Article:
Climate change, combined with the rapid and often unplanned urbanisation trends, is associated with a rising trend in the frequency and severity of disasters triggered by natural hazards. Among the weather-related disasters, floods and storms (i.e. hurricanes) account for the costliest and deadliest in the last decades. The situation is of particular importance in Small Islands Developing States (SIDS) because their relative higher vulnerability to the impacts of climate change, due to their location, fragile economies, limited resources, and more vulnerable habitats. Therefore, SIDS must implement adaptation measures to face the impacts of climate change and those of the urbanisation growth; for which is necessary to have an appropriate Disaster Risk Assessment (DRA), which should include the hazard itself, the intrinsic socio-economic vulnerability of the system and the exposure of infrastructure and humans to the hazard. Traditional DRA approaches for disaster risk reduction (DRR) have focused mainly on the natural and technical roots of risk, this is the modelling of the hazard and implementation of physical and structural defences, for which the hazard component is the centre. Traditional DRA methods pay no or little attention to the other dimensions of disaster risk, and do not often investigate the spatial and temporal relationships between the hazard, the vulnerability and the exposure components. A better alternative when dealing with DRA is a holistic risk assessment, which looks at risk as a whole, looking into the components and seeking to understand the interactions, interrelatedness and interdependences between different processes and parts of the whole.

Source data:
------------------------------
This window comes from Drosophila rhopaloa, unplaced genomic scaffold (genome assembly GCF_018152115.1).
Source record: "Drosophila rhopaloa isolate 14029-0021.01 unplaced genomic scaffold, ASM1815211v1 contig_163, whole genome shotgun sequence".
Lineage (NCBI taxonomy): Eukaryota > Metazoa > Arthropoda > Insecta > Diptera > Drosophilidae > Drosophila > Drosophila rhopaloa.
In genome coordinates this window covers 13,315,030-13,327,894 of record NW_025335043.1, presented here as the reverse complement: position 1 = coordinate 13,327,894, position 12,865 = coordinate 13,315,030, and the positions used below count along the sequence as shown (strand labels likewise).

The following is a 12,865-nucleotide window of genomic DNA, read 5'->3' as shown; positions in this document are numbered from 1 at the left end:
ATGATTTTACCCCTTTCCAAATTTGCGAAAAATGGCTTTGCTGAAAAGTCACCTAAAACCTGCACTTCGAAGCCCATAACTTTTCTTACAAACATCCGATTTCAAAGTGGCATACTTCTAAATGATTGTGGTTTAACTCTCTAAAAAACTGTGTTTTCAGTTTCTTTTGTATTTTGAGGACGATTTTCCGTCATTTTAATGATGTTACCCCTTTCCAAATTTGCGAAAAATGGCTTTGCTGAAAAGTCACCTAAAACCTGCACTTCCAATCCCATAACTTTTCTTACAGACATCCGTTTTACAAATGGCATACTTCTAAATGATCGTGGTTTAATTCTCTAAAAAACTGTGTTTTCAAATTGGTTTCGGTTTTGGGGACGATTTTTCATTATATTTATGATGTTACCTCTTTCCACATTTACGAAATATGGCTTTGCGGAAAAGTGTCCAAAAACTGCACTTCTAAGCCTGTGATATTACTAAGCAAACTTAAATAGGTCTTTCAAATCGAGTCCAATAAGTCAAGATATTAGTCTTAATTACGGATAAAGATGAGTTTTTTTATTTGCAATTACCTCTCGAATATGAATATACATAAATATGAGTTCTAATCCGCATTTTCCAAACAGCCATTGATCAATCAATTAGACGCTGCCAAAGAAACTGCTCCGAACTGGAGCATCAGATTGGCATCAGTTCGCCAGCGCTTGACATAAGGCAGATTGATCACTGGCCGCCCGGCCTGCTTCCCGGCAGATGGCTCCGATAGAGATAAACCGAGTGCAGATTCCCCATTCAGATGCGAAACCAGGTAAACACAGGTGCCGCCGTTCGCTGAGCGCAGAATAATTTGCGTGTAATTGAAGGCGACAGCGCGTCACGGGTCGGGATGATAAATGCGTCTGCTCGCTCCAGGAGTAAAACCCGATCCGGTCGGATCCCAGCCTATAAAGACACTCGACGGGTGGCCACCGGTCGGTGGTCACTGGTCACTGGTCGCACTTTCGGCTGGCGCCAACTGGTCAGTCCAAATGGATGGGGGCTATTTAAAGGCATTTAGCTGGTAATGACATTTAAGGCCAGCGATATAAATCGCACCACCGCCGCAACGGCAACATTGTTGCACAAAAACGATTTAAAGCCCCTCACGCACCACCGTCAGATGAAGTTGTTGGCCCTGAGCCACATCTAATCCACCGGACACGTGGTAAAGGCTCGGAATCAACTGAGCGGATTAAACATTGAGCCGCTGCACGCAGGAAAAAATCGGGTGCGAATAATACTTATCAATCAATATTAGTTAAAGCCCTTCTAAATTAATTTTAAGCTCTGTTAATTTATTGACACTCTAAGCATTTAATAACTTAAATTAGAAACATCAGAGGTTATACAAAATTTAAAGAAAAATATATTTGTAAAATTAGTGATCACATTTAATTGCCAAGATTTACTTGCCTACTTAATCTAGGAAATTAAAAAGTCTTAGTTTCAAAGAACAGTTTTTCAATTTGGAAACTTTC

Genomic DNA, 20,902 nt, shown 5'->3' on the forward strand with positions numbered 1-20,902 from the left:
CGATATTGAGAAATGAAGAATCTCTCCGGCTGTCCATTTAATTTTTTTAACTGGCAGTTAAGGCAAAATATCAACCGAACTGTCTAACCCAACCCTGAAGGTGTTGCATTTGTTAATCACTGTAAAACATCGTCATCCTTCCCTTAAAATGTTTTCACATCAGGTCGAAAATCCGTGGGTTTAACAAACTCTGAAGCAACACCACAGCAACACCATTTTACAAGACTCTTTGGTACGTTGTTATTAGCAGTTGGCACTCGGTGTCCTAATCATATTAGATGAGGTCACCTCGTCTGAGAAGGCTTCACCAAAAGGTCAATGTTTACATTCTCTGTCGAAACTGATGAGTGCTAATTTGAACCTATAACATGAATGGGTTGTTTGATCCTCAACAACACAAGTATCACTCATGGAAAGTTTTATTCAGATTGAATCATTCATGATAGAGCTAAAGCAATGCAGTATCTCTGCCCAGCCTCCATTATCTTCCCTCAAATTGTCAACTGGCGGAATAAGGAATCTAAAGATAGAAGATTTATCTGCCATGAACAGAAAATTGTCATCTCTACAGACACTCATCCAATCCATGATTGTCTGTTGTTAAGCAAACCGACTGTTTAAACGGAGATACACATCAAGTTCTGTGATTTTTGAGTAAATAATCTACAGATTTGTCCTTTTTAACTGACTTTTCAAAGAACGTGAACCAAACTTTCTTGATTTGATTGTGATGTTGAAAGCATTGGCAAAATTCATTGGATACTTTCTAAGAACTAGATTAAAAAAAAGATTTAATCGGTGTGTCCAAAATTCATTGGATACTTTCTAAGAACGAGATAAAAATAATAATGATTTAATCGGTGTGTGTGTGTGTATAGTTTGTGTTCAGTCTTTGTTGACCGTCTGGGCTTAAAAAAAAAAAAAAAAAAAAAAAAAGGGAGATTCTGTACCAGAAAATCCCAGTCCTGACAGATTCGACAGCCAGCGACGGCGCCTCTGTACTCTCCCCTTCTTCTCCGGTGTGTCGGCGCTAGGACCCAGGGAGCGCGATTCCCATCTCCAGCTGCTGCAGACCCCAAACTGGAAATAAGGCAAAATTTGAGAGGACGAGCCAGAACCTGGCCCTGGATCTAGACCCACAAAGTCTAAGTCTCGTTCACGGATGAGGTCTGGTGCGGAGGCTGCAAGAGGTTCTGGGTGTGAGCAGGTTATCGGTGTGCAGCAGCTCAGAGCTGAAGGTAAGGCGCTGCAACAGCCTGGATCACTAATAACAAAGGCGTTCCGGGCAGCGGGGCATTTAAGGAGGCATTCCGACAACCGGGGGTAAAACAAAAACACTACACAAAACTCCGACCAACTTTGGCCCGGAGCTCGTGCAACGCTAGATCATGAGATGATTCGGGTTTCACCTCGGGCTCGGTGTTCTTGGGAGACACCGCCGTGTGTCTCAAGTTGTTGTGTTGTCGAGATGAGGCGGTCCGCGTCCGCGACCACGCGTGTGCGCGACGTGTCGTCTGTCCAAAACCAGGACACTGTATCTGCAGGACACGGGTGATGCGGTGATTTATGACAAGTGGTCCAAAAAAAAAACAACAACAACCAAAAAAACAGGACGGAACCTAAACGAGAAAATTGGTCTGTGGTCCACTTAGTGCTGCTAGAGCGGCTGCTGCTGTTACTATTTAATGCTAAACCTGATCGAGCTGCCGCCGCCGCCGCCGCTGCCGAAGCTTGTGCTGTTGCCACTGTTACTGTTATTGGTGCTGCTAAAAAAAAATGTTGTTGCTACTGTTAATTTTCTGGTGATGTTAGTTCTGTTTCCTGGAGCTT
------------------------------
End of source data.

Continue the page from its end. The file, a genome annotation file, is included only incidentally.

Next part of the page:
|Qualification||Doctor of Philosophy|
|Award date||21 Jun 2021|
|Publication status||Published - 2021|